Question of the Month: Who needs a Federal Emergency Management Agency Elevation Certificate and why? - by Jason Ellis

May 04, 2018 - Owners Developers & Managers
Jason Ellis
Hancock Associates

One of the questions we get quite often from property owners is “What is an Elevation Certificate and why do I need one?” This question usually stems from a letter they received in the mail from the Federal Emergency Management Agency (FEMA) informing them they will need to obtain flood insurance. This can be confusing to a property owner as they have never needed to obtain flood insurance in the past. Why now?

In 2016, FEMA updated the Flood Insurance Rate Maps (FIRM) raising many of the flood zone elevations to include more properties within the National Flood Insurance Program (NFIP). By doing so, this now included properties within these revised flood zones that had not previously been located within a flood zone. 

So what is a FEMA Elevation Certificate (EC) and what is it used for? Per FEMA, “An Elevation Certificate is an administrative tool of the NFIP which is to be used to provide elevation information necessary to ensure compliance with community floodplain management ordinance, to determine the proper insurance premium rate, or support a request of a Letter of Map Amendment (LOMA) or a Letter of Map Amendment based on fill (LOMR-F).” 

Simply put, the EC is a six-page form on which key elevations within and around a building are added along with pertinent site information and photos of the building. The EC consists of eight sections:  

• Section A:  Property Information; 

• Section B: Flood Insurance Rate Map (FIRM) Information; 

• Section C: Building Elevation Information (survey required); 

• Section D: Surveyor, Engineer or Architect Certification; 

• Section E: Building Elevation Information (survey not required) for Zone AO and Zone A (without BFE); 

• Section F: Property Owner (or Owner’s Representative) Certification; 

• Section G: Community Information (optional); and two pages for photos of the building.

After review of the FIRM, if it is determined that the client needs an EC, a proper field survey is done to obtain elevations (as outlined on the EC) within and around the building on the North American Vertical Datum of 1988 (NAVD88). The form is filled out and completed by a licensed land surveyor, licensed engineer or a certified architect who is authorized by law to certify elevation information.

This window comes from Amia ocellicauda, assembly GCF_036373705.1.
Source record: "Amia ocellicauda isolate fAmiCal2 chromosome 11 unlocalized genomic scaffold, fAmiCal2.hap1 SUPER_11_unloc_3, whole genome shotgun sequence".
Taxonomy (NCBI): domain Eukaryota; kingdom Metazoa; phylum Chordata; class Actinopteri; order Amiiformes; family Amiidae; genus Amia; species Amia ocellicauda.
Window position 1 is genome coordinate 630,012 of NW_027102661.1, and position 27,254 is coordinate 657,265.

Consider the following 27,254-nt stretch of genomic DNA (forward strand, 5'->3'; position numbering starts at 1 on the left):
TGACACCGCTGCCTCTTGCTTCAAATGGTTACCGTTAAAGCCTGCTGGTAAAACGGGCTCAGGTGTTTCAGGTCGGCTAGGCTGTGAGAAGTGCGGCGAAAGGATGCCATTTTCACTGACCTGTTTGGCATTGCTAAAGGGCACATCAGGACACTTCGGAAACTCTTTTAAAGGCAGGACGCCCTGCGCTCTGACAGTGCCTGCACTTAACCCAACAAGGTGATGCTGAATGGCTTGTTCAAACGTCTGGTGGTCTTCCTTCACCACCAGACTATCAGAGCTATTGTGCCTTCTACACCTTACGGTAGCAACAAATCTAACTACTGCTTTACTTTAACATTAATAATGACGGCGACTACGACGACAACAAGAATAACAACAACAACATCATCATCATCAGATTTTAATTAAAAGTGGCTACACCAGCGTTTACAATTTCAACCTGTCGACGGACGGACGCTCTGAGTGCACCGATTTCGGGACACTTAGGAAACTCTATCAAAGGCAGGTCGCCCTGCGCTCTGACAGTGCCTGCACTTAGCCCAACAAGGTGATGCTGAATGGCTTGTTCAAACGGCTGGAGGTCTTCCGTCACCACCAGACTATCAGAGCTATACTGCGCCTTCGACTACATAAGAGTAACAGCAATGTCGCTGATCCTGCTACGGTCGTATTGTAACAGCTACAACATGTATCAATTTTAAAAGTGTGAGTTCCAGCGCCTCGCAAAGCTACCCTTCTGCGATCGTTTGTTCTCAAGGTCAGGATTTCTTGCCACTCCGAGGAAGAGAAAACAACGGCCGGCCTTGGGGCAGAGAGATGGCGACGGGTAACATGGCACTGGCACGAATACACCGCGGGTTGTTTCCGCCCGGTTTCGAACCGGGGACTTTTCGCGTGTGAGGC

After the EC is completed, two key elevations should be reviewed with the property owner before a copy is sent to their insurance agent/company; the Base Flood Elevation (BFE) of the flood zone that the building is shown within on the FIRM map and the lowest adjacent finished grade (LAG) next to the building. If the BFE is higher than the LAG, the difference in elevation will aid the insurance company in determining the cost for flood coverage. A property owner may request that we not continue with the EC if it is determined that the LAG is lower than the BFE. Their rationale being that they will have to pay for flood insurance anyway since the LAG was lower and do not want accrue the cost of the EC as well. We explain to our clients that they should continue with the EC even if the elevations indicate the building will be in the flood zone. The elevations on the EC give the insurance companies a hard number to work with. If an insurance company does not have an EC to aid them in determining the cost of coverage, they will have to assume the worst case scenario and have the property owner pay the premium. 

If the LAG elevation is higher than the BFE, then the EC has proven that the building is not located within the flood zone. The property owner can then prepare a LOMA and file it along with the EC and additional supporting documentation (locus deed, record plan, assessor map, copy of flood map, etc.) with FEMA to have the building removed from the flood zone. FEMA will normally complete its review and issue its determination in 60 days. Once the determination is received from FEMA and the building is removed from the flood zone, the client can then provide the insurance company a copy of determination. The property owner is now not required to purchase flood insurance and has documented proof from FEMA. 

So to answer the question who needs a FEMA Elevation Certificate (EC) and why: anyone who owns a building/property shown within a mapped flood zone and feels their property may not flood or never previously flooded can potentially have their flood insurance premium adjusted or even have the entire building removed from the flood zone and thus not have to pay flood insurance at all. Here is the link to the Elevation Certificate and instructions on the FEMA website:  https: //www.fema.gov/media-library/assets/documents/160?id=1383.

Jason Ellis, PLS, is project manager/associate at Hancock Associates, Danvers, Mass.

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